Earlier in the day, the AP wrote:
Obama does not support requiring religious tests for recipients of aid nor using federal money to proselytize, according to a campaign fact sheet. He also only supports letting religious institutions hire and fire based on faith in the non-taxypayer funded portions of their activities, said a senior adviser to the campaign, who spoke on condition of anonymity to more freely describe the new policy.
UPDATE: An Obama campaign official told the Huffington Post that the AP’s claims about Obama allowing hiring or firing based on faith are false. From a portion of Obama’s speech today:
“Now, make no mistake, as someone who used to teach constitutional law, I believe deeply in the separation of church and state, but I don’t believe this partnership will endanger that idea – so long as we follow a few basic principles. First, if you get a federal grant, you can’t use that grant money to proselytize to the people you help and you can’t discriminate against them – or against the people you hire – on the basis of their religion. Second, federal dollars that go directly to churches, temples, and mosques can only be used on secular programs. And we’ll also ensure that taxpayer dollars only go to those programs that actually work.”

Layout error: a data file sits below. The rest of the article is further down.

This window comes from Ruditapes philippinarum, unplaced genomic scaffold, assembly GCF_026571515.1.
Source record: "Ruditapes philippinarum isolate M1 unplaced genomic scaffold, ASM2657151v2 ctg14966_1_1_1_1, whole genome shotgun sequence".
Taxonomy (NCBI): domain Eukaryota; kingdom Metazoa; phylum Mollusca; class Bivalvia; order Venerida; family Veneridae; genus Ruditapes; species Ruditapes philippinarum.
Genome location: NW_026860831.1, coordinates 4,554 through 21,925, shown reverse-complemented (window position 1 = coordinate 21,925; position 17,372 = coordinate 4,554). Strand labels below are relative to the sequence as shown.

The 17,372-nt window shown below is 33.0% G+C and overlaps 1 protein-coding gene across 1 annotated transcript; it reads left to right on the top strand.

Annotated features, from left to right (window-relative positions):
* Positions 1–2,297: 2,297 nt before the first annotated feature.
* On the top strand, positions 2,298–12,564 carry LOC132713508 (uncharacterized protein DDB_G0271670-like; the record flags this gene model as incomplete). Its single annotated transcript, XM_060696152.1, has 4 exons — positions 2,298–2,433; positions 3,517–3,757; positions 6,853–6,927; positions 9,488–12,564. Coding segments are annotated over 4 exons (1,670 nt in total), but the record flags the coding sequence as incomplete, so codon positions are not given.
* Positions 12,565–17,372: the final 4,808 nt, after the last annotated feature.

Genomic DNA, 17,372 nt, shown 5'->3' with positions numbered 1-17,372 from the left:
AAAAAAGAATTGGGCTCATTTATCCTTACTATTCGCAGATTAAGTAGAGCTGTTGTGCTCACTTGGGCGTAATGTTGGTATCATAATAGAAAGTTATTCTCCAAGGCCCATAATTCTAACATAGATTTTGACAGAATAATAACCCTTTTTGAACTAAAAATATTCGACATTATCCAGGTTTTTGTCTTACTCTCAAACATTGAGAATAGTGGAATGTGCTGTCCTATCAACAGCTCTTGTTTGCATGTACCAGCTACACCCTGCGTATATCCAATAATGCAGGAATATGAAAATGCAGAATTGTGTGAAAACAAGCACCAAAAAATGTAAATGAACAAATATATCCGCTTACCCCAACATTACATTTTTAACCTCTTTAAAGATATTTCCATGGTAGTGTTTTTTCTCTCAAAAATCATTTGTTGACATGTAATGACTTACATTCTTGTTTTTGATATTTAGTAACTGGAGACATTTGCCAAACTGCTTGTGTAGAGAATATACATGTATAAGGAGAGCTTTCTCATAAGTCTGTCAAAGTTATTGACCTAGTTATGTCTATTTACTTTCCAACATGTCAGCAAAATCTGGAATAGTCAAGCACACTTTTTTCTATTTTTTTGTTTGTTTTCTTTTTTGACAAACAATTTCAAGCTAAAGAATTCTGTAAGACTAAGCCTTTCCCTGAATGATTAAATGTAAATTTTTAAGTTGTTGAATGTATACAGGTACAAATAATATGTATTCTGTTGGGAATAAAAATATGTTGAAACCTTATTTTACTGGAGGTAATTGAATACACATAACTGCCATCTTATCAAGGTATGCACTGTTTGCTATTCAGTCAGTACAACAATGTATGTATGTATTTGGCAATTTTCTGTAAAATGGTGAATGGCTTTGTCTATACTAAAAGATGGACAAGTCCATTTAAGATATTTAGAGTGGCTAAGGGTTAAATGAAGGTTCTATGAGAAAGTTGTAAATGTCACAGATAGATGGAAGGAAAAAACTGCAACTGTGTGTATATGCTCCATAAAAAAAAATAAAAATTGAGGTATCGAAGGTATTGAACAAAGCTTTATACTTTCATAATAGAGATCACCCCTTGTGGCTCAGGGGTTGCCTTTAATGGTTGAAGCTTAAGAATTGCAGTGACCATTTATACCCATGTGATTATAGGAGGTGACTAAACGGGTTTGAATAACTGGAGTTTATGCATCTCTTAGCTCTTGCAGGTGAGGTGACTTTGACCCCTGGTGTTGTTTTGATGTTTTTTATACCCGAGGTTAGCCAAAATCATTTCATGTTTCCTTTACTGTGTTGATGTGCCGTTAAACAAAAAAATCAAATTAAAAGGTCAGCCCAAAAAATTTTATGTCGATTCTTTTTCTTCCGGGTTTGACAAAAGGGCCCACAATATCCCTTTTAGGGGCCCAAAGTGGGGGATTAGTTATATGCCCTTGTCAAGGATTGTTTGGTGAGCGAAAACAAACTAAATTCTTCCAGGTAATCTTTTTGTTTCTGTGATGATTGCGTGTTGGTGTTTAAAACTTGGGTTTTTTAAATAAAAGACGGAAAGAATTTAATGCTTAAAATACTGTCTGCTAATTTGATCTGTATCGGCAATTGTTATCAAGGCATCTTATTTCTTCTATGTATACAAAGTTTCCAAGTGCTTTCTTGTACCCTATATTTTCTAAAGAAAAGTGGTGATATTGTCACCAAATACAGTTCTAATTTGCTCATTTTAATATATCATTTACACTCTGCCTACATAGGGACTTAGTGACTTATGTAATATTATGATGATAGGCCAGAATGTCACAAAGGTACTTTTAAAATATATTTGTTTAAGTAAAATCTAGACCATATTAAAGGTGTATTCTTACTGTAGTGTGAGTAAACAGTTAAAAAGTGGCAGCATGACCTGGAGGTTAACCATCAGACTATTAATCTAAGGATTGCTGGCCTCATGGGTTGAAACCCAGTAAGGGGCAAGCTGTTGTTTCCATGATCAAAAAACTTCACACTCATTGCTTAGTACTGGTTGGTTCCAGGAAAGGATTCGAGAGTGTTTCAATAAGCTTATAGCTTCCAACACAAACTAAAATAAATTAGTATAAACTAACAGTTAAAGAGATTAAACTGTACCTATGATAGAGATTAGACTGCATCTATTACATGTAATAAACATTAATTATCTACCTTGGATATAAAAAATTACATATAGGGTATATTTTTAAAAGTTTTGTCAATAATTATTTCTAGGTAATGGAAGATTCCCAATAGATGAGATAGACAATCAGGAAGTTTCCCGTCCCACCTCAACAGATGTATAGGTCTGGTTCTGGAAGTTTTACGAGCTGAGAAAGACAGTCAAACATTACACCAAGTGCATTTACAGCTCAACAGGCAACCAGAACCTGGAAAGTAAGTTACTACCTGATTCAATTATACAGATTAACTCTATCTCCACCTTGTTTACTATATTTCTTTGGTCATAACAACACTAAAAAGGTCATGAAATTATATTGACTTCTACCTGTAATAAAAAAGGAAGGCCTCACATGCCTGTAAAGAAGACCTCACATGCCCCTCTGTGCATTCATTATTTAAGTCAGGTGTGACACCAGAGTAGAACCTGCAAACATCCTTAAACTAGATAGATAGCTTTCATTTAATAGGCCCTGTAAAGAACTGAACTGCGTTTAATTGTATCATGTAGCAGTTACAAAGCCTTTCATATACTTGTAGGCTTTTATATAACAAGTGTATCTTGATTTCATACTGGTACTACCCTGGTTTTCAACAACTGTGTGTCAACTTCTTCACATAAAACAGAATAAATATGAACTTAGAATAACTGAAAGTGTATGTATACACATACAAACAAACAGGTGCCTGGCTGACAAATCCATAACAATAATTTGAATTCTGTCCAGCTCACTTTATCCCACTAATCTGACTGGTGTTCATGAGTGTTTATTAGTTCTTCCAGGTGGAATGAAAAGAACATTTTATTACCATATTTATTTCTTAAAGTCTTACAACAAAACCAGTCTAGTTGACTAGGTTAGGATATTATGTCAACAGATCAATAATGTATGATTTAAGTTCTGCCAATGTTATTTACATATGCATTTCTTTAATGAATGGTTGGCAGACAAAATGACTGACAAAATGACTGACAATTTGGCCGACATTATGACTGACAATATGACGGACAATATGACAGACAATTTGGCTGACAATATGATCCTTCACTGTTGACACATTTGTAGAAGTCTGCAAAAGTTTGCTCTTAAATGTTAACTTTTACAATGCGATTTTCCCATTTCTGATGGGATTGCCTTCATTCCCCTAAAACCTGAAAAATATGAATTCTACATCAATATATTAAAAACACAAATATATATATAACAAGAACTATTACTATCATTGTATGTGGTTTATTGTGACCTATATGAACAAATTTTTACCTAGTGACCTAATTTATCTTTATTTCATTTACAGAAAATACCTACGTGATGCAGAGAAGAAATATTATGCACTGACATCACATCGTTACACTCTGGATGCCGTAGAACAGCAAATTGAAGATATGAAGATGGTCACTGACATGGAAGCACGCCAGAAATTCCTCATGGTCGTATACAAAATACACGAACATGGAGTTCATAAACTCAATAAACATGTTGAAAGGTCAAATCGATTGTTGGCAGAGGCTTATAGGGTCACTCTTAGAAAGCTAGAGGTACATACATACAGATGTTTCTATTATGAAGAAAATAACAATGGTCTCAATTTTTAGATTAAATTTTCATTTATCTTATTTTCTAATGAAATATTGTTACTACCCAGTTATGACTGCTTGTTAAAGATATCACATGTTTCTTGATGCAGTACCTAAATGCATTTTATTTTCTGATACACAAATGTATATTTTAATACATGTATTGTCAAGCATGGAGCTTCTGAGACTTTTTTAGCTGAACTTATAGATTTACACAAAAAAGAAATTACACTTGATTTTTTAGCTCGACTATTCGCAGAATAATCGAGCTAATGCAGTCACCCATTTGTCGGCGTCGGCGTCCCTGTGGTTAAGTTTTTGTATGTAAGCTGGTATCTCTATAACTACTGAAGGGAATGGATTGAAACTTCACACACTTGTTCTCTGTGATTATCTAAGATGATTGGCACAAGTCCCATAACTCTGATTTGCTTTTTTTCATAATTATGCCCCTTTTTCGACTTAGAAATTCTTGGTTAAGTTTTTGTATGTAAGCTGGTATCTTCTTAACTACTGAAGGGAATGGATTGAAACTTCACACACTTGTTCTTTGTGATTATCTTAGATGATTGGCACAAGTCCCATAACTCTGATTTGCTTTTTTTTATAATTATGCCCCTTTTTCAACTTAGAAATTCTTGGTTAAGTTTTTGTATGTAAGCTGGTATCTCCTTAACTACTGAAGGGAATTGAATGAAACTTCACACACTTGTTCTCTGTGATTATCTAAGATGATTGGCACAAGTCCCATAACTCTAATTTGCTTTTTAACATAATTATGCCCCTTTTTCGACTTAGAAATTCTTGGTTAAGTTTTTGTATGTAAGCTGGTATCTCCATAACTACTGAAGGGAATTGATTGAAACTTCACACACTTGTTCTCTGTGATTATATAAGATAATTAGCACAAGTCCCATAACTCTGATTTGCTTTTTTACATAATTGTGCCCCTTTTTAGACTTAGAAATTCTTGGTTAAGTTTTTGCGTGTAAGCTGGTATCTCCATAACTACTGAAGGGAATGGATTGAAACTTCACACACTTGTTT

This is a big deal. Former faith-based deputy director under President Bush (and now critic of Bush), David Kuo, had this to say about the hiring and firing:
David Kuo, a conservative Christian who was deputy director of Bush’s Office of Faith-Based and Community Initiatives until 2003 and later became a critic of Bush’s commitment to the cause, said Obama’s position on hiring has the potential to be a major “Sister Souljah moment” for his campaign.
This is a reference to Bill Clinton’s accusation in his 1992 presidential campaign that the hip hop artist incited violence against whites. Because Clinton said this before a black audience, it fed into an image of him as a bold politician who was willing to take risks and refused to pander.
“This is a massive deal,” said Kuo, who is not an Obama adviser or supporter but was contacted by the campaign to review the new plan.
Without the “hiring and firing” proviso, this plan looks more likely to add money to the non-secular programs Obama was talking about in his speech. AP says that Kuo reviewed the Obama plan. It would be great to hear from Kuo if the “hiring and firing” was in the version he reviewed or was this a mistake from a staffer who talked to Obama earlier in the day.
If “hiring and firing” isn’t in the new plan, however, I wonder how much this dampens support for the overall plan. Andrew Sullivan, for one, referred to that specific passage in his analysis of it earlier today.